Rapid antibody + p24 antigen (4th gen)

Determine

-

-

54.4%

96.6%

* Results for two other rapid antibody tests are not shown here, but were broadly similar.

As expected, the ‘first-generation’ laboratory antibody test (first introduced in 1987) delivered a number of false negative results to individuals who did have HIV (sensitivity 92.3%), especially individuals with acute infection.

The ‘third-generation’ laboratory antibody test performed better, with a sensitivity of 96.2%. But rapid versions of antibody tests were not as sensitive, with results similar to those of the older laboratory test.

In particular, the OraQuick test (a version of which has been recently licensed by the Food & Drug Administration (FDA) for self-testing) had poor results when testing samples of saliva (rather than samples of fingerstick blood). All individuals with acute HIV infection and one-in-twenty individuals with established HIV infection were given false negative results by this test. This is not the first study to observe such problems. “These concerns must therefore be carefully weighed against the potential advantages of home based testing or oral fluid testing when choosing a testing strategy for individuals at high-risk of HIV infection,” comment the authors.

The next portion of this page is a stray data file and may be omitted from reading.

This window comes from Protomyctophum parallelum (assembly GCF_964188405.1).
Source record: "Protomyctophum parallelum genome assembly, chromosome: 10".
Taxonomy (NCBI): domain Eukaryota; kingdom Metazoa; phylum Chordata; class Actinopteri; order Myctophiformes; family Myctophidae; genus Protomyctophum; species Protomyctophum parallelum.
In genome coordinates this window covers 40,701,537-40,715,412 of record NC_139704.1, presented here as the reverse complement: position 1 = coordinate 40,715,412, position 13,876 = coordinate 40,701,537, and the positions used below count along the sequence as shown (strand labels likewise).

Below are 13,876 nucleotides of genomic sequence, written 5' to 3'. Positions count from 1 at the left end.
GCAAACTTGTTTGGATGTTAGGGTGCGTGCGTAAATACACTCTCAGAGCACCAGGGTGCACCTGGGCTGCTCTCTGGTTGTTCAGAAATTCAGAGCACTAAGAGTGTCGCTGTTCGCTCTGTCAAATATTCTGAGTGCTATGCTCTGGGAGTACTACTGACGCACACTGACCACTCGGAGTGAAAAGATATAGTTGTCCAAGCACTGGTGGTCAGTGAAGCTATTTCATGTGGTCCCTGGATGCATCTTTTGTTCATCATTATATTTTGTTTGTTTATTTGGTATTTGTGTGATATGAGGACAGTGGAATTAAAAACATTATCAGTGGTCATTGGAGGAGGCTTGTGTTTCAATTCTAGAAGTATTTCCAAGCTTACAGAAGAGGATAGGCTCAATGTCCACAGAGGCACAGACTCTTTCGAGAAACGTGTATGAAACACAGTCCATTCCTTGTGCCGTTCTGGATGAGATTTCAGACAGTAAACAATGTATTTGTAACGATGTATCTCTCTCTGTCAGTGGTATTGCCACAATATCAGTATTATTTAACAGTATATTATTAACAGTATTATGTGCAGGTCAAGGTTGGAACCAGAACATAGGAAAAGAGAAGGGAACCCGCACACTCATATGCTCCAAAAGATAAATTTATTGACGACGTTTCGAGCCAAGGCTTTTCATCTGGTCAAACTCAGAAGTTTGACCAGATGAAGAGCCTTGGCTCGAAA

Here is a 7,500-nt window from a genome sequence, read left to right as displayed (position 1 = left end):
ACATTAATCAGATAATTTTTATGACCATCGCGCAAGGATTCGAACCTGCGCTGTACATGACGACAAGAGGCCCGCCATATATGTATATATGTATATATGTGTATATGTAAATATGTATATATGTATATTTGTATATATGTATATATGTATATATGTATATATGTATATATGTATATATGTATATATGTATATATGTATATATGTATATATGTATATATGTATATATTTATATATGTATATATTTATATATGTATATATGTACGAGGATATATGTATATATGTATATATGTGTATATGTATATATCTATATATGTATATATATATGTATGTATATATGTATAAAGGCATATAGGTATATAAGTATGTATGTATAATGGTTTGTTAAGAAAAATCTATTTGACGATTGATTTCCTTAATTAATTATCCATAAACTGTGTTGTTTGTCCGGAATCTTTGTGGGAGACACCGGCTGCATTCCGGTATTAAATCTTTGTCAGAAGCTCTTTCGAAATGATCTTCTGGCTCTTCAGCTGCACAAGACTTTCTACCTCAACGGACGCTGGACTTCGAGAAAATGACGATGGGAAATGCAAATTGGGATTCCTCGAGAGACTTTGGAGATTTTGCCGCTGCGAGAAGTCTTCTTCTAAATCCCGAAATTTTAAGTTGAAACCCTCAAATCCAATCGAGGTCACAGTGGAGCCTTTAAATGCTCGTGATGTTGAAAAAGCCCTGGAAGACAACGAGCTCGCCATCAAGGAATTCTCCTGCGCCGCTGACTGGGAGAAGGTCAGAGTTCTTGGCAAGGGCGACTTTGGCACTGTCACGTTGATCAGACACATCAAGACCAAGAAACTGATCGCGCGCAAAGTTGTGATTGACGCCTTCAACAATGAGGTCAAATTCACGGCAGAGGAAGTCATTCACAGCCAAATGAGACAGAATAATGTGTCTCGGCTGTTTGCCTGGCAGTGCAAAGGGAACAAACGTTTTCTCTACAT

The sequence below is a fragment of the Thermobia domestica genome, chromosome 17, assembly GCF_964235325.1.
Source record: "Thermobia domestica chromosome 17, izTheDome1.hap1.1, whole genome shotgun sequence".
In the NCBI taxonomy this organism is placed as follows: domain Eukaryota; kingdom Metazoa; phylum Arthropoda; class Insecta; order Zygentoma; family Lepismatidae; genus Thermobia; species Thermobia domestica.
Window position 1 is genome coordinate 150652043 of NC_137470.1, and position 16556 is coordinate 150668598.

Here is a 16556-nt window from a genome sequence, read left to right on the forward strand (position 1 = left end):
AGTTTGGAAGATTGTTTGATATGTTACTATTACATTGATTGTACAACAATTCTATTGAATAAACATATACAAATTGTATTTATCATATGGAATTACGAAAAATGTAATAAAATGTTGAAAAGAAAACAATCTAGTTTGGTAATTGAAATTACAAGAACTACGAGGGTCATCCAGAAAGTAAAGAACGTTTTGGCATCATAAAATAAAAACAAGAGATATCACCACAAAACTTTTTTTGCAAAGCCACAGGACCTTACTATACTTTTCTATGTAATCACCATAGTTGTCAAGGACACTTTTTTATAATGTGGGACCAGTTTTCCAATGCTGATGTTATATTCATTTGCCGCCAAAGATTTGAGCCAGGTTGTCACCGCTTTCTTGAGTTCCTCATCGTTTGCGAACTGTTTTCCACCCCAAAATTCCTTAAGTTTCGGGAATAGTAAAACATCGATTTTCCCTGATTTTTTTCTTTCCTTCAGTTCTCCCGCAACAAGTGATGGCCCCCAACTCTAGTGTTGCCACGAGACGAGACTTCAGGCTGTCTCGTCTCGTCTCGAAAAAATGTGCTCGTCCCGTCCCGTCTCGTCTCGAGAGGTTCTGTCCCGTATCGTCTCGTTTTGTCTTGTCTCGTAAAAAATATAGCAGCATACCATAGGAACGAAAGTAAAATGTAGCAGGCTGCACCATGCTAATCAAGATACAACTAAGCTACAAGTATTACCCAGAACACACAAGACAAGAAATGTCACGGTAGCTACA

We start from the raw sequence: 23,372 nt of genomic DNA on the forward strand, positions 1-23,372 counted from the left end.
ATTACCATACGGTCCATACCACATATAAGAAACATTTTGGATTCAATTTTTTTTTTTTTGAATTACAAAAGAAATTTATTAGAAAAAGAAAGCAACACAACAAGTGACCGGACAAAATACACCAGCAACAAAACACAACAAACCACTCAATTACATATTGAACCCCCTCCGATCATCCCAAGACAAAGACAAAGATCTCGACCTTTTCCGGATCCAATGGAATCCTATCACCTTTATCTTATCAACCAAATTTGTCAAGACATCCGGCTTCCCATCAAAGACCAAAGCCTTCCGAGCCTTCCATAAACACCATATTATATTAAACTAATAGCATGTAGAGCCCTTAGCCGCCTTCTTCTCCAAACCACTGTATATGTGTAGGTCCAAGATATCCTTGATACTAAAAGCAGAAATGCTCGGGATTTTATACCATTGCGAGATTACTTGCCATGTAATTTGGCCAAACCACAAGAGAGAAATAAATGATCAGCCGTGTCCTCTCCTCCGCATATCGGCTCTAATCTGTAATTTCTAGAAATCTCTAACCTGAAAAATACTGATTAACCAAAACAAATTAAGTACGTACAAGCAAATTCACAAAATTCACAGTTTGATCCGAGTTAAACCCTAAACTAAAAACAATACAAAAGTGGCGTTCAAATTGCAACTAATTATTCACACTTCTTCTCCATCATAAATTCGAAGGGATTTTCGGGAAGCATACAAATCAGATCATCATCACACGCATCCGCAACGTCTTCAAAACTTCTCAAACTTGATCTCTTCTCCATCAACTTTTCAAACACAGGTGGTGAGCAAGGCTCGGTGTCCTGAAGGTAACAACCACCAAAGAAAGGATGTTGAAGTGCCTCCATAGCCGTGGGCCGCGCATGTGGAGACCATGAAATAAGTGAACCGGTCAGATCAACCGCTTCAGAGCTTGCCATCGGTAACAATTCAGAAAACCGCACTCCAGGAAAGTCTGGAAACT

By far the best results came from a ‘fourth-generation’ laboratory test. Although such tests have been used in Europe since the late 1990s, it took until 2010 for one of these tests to be approved by the FDA for use in the United States. As fourth-generation tests combine detection of antibodies with detection of p24 antigen (levels of which increase soon after infection, before antibodies are produced), they are better at diagnosing people during acute infection than third-generation tests.

In this study, 87.3% of people with acute infection, and an estimated 99.1% of all people with HIV in this setting, would be correctly diagnosed with a fourth-generation laboratory test. Furthermore, additional tests on 81 HIV-negative samples suggested a specificity of 100%.

The researchers also tested a ‘fourth-generation’ rapid test. This device delivers results within minutes, while having the unique selling point of detecting both antibodies and p24 antigen. However, as has been reported in previous studies, its detection of acute infection is not as accurate as laboratory ‘fourth-generation’ tests.

On this occasion, just over half the individuals with recent infection were correctly diagnosed (sensitivity 54.4%). The authors say that the test was able to diagnose those individuals with viral loads above 500,000 copies/ml, but not below this level.

Overall, the researchers estimate that 96.6% of all people with HIV in this setting would be correctly diagnosed with this test. While this result was poorer than for the laboratory test, it was better than for any other rapid point-of-care test that was examined.

The authors note that their findings are mostly relevant to settings such as San Francisco where the prevalence of acute HIV infection is high. In lower-risk settings, this will not be such a concern.

“Results suggest that the availability of newer, 4th generation combo immunoassays or point-of-care rapid tests could represent a major advance for HIV diagnostics and prevention by permitting much more rapid testing for acute HIV infection in diverse clinical settings,” they conclude.